In demography, ecological correlation refers to making inferences about individuals based on properties of the social environment in which they live. The concept dates back to studies done in the 1920's which concluded that Jews were more likely than others to commit crimes because neighborhoods with large Jewish populations had high crime rates. When reanalyzed, the data showed that most of those Jewish neighborhoods had very high levels of poverty. When poverty rates were statistically controlled, Jews were found to have lower crime rates than their neighbors. Poverty not ethnicity led to crime. While similar problems arise in the analysis of survey data, they are particularly severe when using data on the general population. An extensive literature has developed on precisely this point.
Ecological correlation is almost a mainstay of market analysis. This does not invalidate the analysis, but does raise caution flags. A prime example is lifestyle clustering itself, a technique which tends to raise ecological correlation to the level of a social theory. To quote from the blurb on the cover of a recent book on the subject, "your neighborhood speaks volumes about what you eat, drink, drive - even think."1 That is, you are where you live - the classic definition of the ecological correlation.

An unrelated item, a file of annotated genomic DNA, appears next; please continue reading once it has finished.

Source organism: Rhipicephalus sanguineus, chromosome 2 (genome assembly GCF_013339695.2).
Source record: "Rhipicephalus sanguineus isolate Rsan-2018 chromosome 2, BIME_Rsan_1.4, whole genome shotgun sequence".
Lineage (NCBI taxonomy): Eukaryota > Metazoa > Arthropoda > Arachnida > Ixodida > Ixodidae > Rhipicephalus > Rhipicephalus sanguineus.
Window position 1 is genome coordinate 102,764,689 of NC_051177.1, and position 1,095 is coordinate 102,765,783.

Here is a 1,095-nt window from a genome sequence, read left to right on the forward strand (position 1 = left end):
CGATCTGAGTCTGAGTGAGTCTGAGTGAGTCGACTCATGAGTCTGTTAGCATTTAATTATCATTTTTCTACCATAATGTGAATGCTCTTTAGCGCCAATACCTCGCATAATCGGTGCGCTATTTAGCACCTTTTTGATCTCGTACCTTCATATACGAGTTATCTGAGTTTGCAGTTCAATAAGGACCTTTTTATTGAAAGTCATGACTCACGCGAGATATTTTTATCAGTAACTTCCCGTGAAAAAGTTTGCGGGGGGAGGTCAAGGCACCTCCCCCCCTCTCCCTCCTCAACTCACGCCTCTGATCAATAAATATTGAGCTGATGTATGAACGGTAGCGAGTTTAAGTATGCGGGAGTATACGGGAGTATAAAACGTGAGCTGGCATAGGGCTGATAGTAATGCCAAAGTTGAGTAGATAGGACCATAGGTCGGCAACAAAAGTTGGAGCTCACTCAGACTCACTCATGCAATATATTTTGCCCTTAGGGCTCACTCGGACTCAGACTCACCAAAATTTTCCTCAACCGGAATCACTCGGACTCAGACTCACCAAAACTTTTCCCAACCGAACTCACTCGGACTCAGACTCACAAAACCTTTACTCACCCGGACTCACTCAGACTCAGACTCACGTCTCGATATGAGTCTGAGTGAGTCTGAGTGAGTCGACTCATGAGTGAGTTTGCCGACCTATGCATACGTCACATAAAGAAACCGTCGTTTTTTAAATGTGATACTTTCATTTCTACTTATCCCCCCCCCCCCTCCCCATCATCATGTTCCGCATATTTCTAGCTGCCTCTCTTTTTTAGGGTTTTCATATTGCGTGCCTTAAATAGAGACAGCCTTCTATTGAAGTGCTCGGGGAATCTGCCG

Clustering, like all demographic analysis, is a form of data reduction. Hundreds of census variables are reduced to eight or ten dimensions which are then used to identify 40 or more clusters. Some of those clusters may show clear statistical relations with their defining dimensions and offer true insight into the populations which they are meant to describe. Others may be statistical artifacts or even products of the subconscious biases of the statistician who devised them - that is, no more than ecological correlations. In assessing the results of any cluster analysis, first look at the clusters themselves and their relationship to the demographics that define them. Are the demographic index values high? Do they make rational sense? Do they reflect the vendor's characterization of them? Are there alternative explanations of the clusters? For example, do they identify regions of the country like the deep south or the rural Midwest? This can be a sign that the clusters are residual products of the analysis rather than representative of actual demographic groups. Do the clusters identify product usage differences that are not more easily explained by other factors like age or income? Are those differences big enough to be both substantively and statistically significant given the data they are based on? In general, if you have reason to believe that use of your product is related to an underlying demographic dimension like age, income, social status, home ownership, or family structure it is better to use that dimension directly in assessing potential markets or segmenting current customers, if only in the framework of defining the population at risk. The categorization scheme you will derive will be more closely related to the forces that drive your market (and could differ in significant ways from a canned lifestyle analysis). On the other hand, if your product is driven by complex market forces, if its use is highly dependent on image, if the clusters to which it is related are well defined and make sense, you will be better off to use the clustering system and its built in relationships to other products and media habits.